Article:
OUT IN THE YARD — Permaculture Guilds makes work light

Published 12:04 am Thursday, February 6, 2020

Don’t you wish you could spend less time weeding, feeding and mulching your gardens? Wouldn’t it be nice if you could minimize the effort but maximize the yield? That is the promise of Permaculture Guilds and the dream of lazy gardeners like me.

A Permaculture Guild is a community of mutually beneficial plants that reduces the gardener’s work and also helps wildlife and the environment. Guilds can be incorporated in the home garden. The guild provides disease control, fertilizer, and pollination, which makes the guild healthy and low maintenance.

To make an apple tree guild, plant an apple tree in the center of an area. Circled around the tree is a collection of multi-function plants that will nurture the tree and reduce the need for maintenance, producing more food and flowers and letting Mother Nature do the chores of the gardener.

Subscribe to our free email newsletter

Get the latest news sent to your inbox

Bulbs are planted in a circle around the trunk of the apple tree and at the mature drip line. Bulbs such as daffodils, perennial garlic chives, and fennel will keep grass from growing close to the tree, which reduces the competition for nutrients. This will reduce the need for fertilizer and encourage growth of the apple tree. The bulbs should be spring flowering and ideally have an additional function beyond grass suppression. Daffodils keep deer away, and fennel provides food for the gardener.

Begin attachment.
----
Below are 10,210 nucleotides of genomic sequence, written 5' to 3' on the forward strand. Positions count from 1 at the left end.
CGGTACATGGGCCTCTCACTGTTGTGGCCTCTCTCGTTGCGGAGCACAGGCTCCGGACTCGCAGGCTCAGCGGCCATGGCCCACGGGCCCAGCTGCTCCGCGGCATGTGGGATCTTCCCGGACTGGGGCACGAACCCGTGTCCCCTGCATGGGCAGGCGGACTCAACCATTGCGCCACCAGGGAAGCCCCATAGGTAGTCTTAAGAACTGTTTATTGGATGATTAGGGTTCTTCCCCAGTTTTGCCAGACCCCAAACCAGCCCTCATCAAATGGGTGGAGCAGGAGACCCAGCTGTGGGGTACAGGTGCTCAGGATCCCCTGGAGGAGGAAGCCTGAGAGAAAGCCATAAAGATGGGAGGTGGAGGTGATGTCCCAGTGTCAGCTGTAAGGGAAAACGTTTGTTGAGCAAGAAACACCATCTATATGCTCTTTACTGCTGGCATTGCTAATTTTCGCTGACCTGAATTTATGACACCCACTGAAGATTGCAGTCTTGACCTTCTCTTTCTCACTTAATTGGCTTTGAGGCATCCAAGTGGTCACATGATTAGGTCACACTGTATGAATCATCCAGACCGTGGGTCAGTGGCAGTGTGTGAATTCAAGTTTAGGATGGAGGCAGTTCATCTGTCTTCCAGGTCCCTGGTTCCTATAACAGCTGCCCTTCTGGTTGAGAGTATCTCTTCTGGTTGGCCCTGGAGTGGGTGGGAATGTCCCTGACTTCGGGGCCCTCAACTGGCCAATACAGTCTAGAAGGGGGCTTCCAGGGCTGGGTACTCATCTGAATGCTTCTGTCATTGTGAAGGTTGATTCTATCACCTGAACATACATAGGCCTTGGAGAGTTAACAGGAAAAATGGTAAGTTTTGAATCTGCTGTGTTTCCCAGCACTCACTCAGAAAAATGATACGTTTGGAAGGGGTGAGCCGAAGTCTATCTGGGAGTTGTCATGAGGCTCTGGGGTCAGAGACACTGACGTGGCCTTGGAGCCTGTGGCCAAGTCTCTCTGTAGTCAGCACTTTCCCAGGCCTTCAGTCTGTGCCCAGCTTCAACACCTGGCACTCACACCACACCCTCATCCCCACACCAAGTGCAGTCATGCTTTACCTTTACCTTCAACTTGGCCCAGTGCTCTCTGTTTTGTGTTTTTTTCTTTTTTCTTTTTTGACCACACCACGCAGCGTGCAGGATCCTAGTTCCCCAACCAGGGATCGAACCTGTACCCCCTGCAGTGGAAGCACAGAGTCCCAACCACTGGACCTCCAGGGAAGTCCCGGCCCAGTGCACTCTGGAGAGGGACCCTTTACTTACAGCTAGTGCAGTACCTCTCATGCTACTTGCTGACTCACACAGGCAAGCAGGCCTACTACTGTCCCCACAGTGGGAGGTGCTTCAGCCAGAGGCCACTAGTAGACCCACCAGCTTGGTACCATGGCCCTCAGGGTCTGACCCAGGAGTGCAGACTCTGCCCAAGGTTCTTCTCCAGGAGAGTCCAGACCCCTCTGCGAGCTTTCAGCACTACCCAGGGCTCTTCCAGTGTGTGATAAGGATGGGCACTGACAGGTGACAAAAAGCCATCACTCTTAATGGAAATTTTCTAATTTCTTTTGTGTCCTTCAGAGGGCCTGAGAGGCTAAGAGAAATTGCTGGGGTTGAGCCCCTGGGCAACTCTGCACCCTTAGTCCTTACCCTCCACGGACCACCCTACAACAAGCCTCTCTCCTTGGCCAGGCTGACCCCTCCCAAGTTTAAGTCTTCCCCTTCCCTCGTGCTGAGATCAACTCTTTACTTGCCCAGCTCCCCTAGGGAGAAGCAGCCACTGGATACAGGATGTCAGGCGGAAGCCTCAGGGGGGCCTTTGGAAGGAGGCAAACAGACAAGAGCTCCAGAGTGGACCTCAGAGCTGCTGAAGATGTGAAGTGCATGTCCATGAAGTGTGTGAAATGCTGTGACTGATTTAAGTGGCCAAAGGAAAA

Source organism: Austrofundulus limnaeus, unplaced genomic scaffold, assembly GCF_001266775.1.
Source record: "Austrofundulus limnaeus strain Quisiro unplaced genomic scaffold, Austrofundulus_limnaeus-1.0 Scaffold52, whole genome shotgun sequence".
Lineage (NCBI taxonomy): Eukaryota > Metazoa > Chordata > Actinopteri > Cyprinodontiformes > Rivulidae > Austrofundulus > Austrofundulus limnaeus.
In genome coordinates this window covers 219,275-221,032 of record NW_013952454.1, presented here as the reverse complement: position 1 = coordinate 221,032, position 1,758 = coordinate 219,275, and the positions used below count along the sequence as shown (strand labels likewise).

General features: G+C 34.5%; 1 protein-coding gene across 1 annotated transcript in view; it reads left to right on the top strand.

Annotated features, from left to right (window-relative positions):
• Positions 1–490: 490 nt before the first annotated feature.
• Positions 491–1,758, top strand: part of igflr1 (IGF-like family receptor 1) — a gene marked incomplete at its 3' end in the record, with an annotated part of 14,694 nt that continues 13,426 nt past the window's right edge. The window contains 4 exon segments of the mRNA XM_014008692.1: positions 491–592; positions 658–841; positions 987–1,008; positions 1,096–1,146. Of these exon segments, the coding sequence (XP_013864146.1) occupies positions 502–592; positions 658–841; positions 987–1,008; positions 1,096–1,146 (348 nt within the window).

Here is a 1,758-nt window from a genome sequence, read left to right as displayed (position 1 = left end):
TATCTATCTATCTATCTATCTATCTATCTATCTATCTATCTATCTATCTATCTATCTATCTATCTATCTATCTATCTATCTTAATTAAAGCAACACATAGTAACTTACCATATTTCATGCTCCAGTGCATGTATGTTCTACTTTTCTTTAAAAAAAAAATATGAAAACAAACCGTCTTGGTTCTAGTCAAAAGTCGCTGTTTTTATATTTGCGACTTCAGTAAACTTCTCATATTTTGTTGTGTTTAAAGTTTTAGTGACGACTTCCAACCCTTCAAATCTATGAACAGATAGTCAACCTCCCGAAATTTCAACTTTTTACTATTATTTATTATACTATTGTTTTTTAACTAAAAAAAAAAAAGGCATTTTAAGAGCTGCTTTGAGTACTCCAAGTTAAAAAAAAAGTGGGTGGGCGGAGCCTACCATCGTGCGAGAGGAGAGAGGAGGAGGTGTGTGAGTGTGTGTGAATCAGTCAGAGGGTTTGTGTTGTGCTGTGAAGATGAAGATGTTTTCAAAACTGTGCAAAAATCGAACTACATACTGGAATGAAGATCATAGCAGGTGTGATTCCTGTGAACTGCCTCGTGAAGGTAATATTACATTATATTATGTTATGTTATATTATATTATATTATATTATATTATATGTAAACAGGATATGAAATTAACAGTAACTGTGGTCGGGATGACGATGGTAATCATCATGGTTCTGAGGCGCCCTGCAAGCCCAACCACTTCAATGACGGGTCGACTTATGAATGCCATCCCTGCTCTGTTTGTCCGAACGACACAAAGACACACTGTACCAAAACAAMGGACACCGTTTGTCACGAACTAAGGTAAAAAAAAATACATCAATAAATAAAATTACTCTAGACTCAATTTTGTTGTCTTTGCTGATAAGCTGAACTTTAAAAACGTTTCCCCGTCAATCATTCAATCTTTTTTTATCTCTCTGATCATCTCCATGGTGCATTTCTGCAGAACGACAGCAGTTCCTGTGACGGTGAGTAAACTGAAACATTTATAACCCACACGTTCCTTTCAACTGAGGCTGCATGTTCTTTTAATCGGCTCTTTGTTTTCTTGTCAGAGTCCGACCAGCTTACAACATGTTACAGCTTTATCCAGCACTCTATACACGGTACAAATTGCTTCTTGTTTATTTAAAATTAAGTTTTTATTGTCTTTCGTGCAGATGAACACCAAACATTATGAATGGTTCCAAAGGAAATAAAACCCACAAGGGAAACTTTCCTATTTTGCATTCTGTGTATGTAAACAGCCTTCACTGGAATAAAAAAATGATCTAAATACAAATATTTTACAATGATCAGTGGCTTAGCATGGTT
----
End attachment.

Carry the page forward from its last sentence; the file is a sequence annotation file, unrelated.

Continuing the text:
Inside the outer ring are plants like dill, fennel, and coriander that attract pollinators and predators that eat pests. They also provide edible herbs for the gardener. Soft-leaved plants like comfrey, clovers, nasturtiums, and others are included to provide natural mulch. These can be slashed and left to compost in place, providing nutrients, attracting worms, and suppressing disease. Nasturtiums also repel pests. Also included are plants that accumulate nutrients, such as chicory, dandelions, and yarrow. Nitrogen fixers like clover, alfalfa, beans, and peas can also be planted inside the ring, and nitrogen fixing shrubs can be planted just outside the edge of the dripline.

Each of the elements in the guild performs one or more tasks. Working together, the guild is a system that produces a healthy apple tree, increasing yield and reducing the need for the gardener to water, spray, fertilize, pollinate, and mulch.

I would love to have such a healthy and bountiful apple tree! Now if only this lazy gardener could find someone to plant the guild for me…

If you have questions, you can reach Jefferson County Master Gardener, Peggy Doerschuk, at pdoerschuk@gmail.com or call Texas A&M AgriLife Extension at 409-835-8461.